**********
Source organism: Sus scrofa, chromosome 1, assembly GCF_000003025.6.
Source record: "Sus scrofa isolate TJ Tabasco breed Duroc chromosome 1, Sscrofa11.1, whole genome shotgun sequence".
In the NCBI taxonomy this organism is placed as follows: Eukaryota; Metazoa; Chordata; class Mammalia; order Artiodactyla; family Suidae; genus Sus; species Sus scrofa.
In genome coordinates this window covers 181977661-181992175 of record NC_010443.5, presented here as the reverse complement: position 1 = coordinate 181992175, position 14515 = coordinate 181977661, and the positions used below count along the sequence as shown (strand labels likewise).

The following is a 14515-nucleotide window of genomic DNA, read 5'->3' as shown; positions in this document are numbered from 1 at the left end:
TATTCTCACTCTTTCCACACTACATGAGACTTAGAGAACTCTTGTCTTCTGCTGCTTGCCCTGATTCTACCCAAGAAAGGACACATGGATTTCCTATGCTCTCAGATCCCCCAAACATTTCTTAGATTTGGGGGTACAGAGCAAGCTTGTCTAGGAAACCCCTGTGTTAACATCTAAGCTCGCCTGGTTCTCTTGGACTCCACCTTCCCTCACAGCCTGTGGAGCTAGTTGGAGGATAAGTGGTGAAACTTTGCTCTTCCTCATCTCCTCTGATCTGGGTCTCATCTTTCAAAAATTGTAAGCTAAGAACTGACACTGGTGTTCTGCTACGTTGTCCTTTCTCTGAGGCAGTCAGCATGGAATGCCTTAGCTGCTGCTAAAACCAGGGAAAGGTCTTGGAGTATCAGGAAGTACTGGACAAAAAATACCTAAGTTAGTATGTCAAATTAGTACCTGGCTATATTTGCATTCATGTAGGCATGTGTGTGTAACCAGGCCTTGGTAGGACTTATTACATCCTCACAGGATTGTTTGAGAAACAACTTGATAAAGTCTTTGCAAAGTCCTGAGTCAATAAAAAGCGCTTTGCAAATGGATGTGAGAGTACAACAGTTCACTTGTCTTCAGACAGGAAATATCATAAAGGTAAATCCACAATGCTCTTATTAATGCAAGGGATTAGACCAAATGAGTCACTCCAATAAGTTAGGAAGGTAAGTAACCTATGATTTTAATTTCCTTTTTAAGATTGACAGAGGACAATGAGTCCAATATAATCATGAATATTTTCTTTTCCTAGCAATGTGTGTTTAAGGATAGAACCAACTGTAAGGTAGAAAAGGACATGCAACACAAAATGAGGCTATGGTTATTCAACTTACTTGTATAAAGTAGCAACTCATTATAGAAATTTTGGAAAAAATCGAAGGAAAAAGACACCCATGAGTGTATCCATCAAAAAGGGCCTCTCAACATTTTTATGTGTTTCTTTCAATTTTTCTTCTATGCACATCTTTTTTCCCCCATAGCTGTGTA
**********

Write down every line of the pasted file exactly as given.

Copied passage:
Source organism: Sus scrofa, chromosome 1, assembly GCF_000003025.6.
Source record: "Sus scrofa isolate TJ Tabasco breed Duroc chromosome 1, Sscrofa11.1, whole genome shotgun sequence".
In the NCBI taxonomy this organism is placed as follows: Eukaryota; Metazoa; Chordata; class Mammalia; order Artiodactyla; family Suidae; genus Sus; species Sus scrofa.
In genome coordinates this window covers 181977661-181992175 of record NC_010443.5, presented here as the reverse complement: position 1 = coordinate 181992175, position 14515 = coordinate 181977661, and the positions used below count along the sequence as shown (strand labels likewise).

The following is a 14515-nucleotide window of genomic DNA, read 5'->3' as shown; positions in this document are numbered from 1 at the left end:
TATTCTCACTCTTTCCACACTACATGAGACTTAGAGAACTCTTGTCTTCTGCTGCTTGCCCTGATTCTACCCAAGAAAGGACACATGGATTTCCTATGCTCTCAGATCCCCCAAACATTTCTTAGATTTGGGGGTACAGAGCAAGCTTGTCTAGGAAACCCCTGTGTTAACATCTAAGCTCGCCTGGTTCTCTTGGACTCCACCTTCCCTCACAGCCTGTGGAGCTAGTTGGAGGATAAGTGGTGAAACTTTGCTCTTCCTCATCTCCTCTGATCTGGGTCTCATCTTTCAAAAATTGTAAGCTAAGAACTGACACTGGTGTTCTGCTACGTTGTCCTTTCTCTGAGGCAGTCAGCATGGAATGCCTTAGCTGCTGCTAAAACCAGGGAAAGGTCTTGGAGTATCAGGAAGTACTGGACAAAAAATACCTAAGTTAGTATGTCAAATTAGTACCTGGCTATATTTGCATTCATGTAGGCATGTGTGTGTAACCAGGCCTTGGTAGGACTTATTACATCCTCACAGGATTGTTTGAGAAACAACTTGATAAAGTCTTTGCAAAGTCCTGAGTCAATAAAAAGCGCTTTGCAAATGGATGTGAGAGTACAACAGTTCACTTGTCTTCAGACAGGAAATATCATAAAGGTAAATCCACAATGCTCTTATTAATGCAAGGGATTAGACCAAATGAGTCACTCCAATAAGTTAGGAAGGTAAGTAACCTATGATTTTAATTTCCTTTTTAAGATTGACAGAGGACAATGAGTCCAATATAATCATGAATATTTTCTTTTCCTAGCAATGTGTGTTTAAGGATAGAACCAACTGTAAGGTAGAAAAGGACATGCAACACAAAATGAGGCTATGGTTATTCAACTTACTTGTATAAAGTAGCAACTCATTATAGAAATTTTGGAAAAAATCGAAGGAAAAAGACACCCATGAGTGTATCCATCAAAAAGGGCCTCTCAACATTTTTATGTGTTTCTTTCAATTTTTCTTCTATGCACATCTTTTTTCCCCCATAGCTGTGTA